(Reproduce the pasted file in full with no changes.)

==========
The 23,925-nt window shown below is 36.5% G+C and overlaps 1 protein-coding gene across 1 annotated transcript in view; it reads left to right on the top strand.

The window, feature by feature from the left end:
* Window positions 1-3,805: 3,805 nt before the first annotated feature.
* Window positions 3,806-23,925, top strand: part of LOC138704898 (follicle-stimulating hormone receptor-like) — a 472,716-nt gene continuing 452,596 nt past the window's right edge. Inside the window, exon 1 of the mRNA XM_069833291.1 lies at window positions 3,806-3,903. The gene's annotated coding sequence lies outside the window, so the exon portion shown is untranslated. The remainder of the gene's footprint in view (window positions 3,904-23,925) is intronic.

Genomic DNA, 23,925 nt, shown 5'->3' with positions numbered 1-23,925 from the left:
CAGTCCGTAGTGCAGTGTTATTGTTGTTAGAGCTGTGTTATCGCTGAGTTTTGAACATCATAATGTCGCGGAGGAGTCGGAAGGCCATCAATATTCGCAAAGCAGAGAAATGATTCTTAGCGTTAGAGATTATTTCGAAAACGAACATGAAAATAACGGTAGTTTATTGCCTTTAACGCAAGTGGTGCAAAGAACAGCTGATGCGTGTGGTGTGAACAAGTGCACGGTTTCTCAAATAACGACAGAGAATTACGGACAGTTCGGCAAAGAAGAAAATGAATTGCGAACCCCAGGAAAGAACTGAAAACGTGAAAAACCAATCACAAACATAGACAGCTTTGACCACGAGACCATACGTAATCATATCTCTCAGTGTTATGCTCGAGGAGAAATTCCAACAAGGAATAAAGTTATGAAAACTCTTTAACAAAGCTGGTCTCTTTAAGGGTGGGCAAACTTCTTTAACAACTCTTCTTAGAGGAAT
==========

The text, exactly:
The 23,925-nt window shown below is 36.5% G+C and overlaps 1 protein-coding gene across 1 annotated transcript in view; it reads left to right on the top strand.

The window, feature by feature from the left end:
* Window positions 1-3,805: 3,805 nt before the first annotated feature.
* Window positions 3,806-23,925, top strand: part of LOC138704898 (follicle-stimulating hormone receptor-like) — a 472,716-nt gene continuing 452,596 nt past the window's right edge. Inside the window, exon 1 of the mRNA XM_069833291.1 lies at window positions 3,806-3,903. The gene's annotated coding sequence lies outside the window, so the exon portion shown is untranslated. The remainder of the gene's footprint in view (window positions 3,904-23,925) is intronic.

Genomic DNA, 23,925 nt, shown 5'->3' with positions numbered 1-23,925 from the left:
CAGTCCGTAGTGCAGTGTTATTGTTGTTAGAGCTGTGTTATCGCTGAGTTTTGAACATCATAATGTCGCGGAGGAGTCGGAAGGCCATCAATATTCGCAAAGCAGAGAAATGATTCTTAGCGTTAGAGATTATTTCGAAAACGAACATGAAAATAACGGTAGTTTATTGCCTTTAACGCAAGTGGTGCAAAGAACAGCTGATGCGTGTGGTGTGAACAAGTGCACGGTTTCTCAAATAACGACAGAGAATTACGGACAGTTCGGCAAAGAAGAAAATGAATTGCGAACCCCAGGAAAGAACTGAAAACGTGAAAAACCAATCACAAACATAGACAGCTTTGACCACGAGACCATACGTAATCATATCTCTCAGTGTTATGCTCGAGGAGAAATTCCAACAAGGAATAAAGTTATGAAAACTCTTTAACAAAGCTGGTCTCTTTAAGGGTGGGCAAACTTCTTTAACAACTCTTCTTAGAGGAAT